Dog Brothers Martial Arts makes a substantial monthly donation to Michael Yon.

Do you?
25960  Politics, Religion, Science, Culture and Humanities / Politics & Religion / Michael Yon on: January 30, 2009, 05:49:39 PM
Michael Yon is a truly great American who background, intelligence, courage, and integrity make him one of the great war correspondents.  IMHO America's weak link is our clarity about the nature of this war and our knowledge about how we are doing.

Dog Brothers Martial Arts makes a substantial monthly donation to Michael Yon.

Do you?
25961  DBMA Martial Arts Forum / Martial Arts Topics / Re: Suppliments: Legal and Illegal on: January 30, 2009, 05:29:21 PM
I have been sorely tempted by steroids over the years, but ultimately decided to pass.

I saw too many people who followed that path:

a) not spend the substantial $$$ that go with proper medical testing and supervision, and
b) find it hard to be motivated by the lesser results that are the reality of mere mortals-- i.e. they found it hard to train when they weren't juicing, and

For me these two points added up to steroids being contrary to my path of being a warrior for all my days.

Crafty Dog
25962  DBMA Martial Arts Forum / Martial Arts Topics / Re: Facebook on: January 30, 2009, 05:23:12 PM
Ummm , , , Tom , , , search it for what?  huh
25963  Politics, Religion, Science, Culture and Humanities / Politics & Religion / from Scott Grannis's blog on: January 30, 2009, 01:21:41 PM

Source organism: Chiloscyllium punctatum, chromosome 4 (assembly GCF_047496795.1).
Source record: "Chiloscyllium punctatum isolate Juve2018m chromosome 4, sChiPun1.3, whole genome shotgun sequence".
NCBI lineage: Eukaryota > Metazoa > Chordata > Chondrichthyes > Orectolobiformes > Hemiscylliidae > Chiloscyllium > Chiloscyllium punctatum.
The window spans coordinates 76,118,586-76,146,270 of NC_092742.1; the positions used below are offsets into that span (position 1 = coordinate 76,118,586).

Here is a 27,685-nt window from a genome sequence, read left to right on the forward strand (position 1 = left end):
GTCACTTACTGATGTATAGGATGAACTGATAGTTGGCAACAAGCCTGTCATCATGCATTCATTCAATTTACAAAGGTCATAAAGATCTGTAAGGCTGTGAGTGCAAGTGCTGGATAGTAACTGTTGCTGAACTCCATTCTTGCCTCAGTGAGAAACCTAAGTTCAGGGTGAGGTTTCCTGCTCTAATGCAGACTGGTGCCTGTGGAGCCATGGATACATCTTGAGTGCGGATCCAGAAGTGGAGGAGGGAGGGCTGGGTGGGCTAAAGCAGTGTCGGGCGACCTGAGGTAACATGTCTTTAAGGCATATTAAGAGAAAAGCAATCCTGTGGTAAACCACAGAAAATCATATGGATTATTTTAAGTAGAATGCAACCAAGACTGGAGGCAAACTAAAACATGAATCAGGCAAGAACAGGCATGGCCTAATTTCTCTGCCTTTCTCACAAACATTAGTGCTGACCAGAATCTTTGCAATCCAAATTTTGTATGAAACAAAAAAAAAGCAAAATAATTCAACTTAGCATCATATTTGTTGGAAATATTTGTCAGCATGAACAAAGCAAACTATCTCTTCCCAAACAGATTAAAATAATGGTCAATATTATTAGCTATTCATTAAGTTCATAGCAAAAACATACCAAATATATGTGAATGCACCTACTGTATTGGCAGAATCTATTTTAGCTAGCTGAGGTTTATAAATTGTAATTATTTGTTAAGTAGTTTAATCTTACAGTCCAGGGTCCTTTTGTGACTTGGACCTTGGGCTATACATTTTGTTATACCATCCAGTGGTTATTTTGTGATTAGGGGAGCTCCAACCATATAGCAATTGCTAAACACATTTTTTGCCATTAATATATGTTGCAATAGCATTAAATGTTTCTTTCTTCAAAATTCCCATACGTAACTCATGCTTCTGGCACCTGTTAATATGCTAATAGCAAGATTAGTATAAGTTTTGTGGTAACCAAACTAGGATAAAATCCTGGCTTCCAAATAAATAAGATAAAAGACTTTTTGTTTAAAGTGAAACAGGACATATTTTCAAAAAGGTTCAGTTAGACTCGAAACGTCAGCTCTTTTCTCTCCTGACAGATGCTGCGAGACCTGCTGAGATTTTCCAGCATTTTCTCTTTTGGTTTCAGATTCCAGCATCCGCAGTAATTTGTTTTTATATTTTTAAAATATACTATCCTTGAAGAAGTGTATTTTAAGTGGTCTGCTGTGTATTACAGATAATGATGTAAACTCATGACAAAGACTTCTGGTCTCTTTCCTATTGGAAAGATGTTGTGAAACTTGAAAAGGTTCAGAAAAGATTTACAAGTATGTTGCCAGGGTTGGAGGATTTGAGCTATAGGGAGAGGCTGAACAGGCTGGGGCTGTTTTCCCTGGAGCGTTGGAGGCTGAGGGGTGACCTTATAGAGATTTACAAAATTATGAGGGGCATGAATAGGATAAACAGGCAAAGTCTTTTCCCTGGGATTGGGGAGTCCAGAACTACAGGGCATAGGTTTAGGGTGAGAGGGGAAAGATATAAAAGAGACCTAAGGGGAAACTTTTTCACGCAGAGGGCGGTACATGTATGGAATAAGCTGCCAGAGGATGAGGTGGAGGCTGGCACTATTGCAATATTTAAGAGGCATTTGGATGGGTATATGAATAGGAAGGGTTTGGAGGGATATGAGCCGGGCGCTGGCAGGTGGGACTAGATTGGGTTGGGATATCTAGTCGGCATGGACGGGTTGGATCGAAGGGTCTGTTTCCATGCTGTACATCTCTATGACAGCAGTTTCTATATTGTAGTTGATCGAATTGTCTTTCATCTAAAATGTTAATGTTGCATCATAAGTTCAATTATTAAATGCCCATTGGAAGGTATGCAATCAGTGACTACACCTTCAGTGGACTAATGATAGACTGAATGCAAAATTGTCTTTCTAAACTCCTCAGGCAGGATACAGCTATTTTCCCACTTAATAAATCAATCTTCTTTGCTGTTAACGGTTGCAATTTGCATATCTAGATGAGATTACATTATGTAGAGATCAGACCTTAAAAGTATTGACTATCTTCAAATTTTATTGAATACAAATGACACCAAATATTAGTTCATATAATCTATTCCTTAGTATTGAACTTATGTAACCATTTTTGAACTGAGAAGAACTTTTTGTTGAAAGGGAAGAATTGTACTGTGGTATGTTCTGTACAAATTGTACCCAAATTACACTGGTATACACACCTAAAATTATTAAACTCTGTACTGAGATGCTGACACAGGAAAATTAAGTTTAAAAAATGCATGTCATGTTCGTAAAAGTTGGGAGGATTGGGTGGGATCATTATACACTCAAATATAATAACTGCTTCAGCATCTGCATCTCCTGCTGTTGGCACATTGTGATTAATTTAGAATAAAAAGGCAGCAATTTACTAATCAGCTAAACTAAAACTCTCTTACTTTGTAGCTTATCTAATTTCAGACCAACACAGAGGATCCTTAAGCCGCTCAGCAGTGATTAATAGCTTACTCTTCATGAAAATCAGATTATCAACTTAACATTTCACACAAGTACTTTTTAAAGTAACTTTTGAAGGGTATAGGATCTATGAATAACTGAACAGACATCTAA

The silver lining to the faux-stimulus bill
It looks to me like the "stimulus" bill that passed the House is rapidly losing support. That's not surprising, since it was so absolutely awful. If this disgraceful display of politics run wild does not cast serious doubt on the seriousness of Congress and the intelligence of our new president, nothing will. And that is the good news, because only something this bad can mobilize support for something that does make sense. The Senate needs to do its job now, and recast this effort to help the economy using reason, experience and logic, rather than pure partisan politics. Above all, our senators need to focus on the fact that simply handing out money to favored constituents and creating vast new spending programs that will take years to deploy is the worst possible way to stimulate the economy. True stimulus needs to focus on changing people's incentives to work, invest, and take risk. That means tax cuts, not tax rebates, and any changes should apply to anyone or any company that pays taxes.